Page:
That 5-10 times would be the absolutely worst case, when you are running tight integer benchmarks.
Real code would be different. On my interpreter program, the difference between -O0 and -O3 is less than 2:1. And even *that* is when interpreteing integer benchmarks!
And unless all the software (OS, drivers, libraries) is recompiled with the same slower compiler, the slowdown will only apply to the application.
Also, development speed might be more important than the maximum possible execution speed; you can always run gcc with -O3 when it's finished! It might also be that a simple optimising pass, if desired, could make an quick improvement on that 2x slower that -O0.
For embedded work especially, being able to express integer constants in binary (together with separators for readability) is one of many dozens of simple enhancements that can make life easier. (Maybe gcc has some non-standard extension, and obscure switch to enable it, for doing that. That's not the same.) Type-specifiers that you simply read and write left-to-right like English is another (I doubt there's a gcc switch for that!).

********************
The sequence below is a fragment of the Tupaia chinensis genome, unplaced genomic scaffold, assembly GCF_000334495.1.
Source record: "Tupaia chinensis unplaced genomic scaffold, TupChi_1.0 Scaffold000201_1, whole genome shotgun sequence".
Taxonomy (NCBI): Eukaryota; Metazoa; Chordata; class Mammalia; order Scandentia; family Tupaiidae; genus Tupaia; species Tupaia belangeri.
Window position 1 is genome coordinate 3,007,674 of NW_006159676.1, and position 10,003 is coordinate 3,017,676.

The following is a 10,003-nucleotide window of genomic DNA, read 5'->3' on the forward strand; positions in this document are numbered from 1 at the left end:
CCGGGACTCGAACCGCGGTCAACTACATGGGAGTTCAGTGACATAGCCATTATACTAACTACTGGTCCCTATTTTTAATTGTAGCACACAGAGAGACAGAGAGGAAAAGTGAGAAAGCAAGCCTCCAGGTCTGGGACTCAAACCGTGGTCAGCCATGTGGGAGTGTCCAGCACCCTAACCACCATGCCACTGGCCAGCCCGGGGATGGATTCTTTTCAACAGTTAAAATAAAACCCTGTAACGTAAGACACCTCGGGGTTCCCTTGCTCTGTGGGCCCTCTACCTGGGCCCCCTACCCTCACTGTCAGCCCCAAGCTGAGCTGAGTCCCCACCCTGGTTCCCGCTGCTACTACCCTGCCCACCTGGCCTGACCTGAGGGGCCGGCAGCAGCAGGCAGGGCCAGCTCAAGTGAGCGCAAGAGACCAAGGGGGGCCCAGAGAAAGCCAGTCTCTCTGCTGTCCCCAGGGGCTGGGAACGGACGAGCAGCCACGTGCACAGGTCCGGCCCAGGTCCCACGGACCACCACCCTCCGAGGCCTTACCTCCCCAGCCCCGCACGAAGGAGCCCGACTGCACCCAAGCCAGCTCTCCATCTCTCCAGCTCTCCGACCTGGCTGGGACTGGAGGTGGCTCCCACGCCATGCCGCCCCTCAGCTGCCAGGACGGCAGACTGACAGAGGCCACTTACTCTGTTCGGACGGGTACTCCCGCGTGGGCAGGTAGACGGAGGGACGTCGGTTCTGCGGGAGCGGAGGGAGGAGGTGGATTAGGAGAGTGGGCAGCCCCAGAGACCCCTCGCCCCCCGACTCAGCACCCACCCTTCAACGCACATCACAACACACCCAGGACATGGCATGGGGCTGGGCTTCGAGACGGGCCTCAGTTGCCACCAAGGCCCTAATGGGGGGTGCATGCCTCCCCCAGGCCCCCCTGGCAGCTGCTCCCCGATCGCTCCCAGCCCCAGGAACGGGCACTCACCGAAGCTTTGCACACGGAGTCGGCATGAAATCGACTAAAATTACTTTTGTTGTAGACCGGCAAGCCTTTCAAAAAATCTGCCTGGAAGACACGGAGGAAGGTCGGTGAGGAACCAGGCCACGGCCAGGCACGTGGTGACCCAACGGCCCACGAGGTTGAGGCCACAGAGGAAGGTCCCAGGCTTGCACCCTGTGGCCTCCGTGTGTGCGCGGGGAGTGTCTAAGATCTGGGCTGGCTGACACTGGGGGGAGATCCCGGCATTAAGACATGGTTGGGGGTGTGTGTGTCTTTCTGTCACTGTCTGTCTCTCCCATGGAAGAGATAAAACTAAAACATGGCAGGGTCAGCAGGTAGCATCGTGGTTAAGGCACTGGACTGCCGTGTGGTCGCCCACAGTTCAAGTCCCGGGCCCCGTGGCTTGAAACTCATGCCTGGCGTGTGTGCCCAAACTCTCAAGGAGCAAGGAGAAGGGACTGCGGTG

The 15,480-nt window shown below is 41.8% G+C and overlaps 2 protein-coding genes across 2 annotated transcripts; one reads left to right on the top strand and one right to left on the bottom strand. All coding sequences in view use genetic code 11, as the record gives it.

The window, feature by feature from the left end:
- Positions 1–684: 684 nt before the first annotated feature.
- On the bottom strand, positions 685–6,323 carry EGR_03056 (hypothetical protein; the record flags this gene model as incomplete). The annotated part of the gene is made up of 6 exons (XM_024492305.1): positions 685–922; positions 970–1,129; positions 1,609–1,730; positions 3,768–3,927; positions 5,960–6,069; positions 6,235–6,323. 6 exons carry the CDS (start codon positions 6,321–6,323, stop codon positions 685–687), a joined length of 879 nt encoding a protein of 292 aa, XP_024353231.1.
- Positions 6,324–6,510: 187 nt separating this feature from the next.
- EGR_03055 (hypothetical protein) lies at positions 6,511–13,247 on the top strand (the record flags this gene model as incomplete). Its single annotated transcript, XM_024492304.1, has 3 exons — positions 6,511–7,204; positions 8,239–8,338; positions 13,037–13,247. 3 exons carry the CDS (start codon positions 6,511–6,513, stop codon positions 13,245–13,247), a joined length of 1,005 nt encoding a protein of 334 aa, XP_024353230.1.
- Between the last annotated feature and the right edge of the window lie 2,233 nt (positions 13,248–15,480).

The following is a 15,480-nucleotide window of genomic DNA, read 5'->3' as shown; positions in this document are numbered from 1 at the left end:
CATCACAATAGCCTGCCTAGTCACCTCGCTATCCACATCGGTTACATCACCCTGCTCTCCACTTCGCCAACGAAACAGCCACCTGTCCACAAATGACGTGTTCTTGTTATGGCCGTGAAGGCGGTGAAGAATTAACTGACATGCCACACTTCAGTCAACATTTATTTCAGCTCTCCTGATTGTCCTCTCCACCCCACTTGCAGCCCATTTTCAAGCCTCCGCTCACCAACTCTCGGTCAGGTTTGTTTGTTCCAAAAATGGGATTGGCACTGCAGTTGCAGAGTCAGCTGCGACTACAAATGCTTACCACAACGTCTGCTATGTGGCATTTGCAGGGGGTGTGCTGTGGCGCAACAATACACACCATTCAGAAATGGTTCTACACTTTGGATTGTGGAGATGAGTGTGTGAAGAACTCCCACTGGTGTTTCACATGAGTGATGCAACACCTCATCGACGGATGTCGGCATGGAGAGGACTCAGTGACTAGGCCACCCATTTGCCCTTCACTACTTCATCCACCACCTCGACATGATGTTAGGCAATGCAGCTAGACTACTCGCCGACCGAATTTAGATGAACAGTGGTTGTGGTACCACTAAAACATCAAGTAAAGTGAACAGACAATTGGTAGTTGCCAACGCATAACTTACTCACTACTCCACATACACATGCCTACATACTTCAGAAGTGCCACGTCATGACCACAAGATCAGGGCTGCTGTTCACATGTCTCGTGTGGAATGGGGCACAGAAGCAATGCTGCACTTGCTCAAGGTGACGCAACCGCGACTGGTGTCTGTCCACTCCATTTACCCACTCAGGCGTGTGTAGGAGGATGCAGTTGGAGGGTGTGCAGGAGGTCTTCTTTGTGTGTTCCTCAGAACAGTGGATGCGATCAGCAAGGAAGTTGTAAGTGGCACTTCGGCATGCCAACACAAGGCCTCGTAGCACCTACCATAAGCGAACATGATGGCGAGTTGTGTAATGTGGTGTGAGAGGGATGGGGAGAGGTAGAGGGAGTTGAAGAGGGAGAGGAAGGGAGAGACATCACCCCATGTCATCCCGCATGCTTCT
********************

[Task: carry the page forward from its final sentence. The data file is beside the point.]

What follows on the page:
You will still be working predominantly in C (or whatever comparable high level is used). The inline asm stuff is just a technique. After all gcc C compilers seem to depend on a plethora of weird-looking attributes, a thousand compiler options, and an entirely separate language in make files in order to do what they do. A few lines of ASM is tame!
And if done properly, you will provide both asm and regular versions of the code, so that you can switch off the asm when necessary.
OK, I will take a look. The ARM assembly code posted here looked like that assembled by gcc when you give it a .s file. (I'm not interested these days in writing assemblers and linkers...)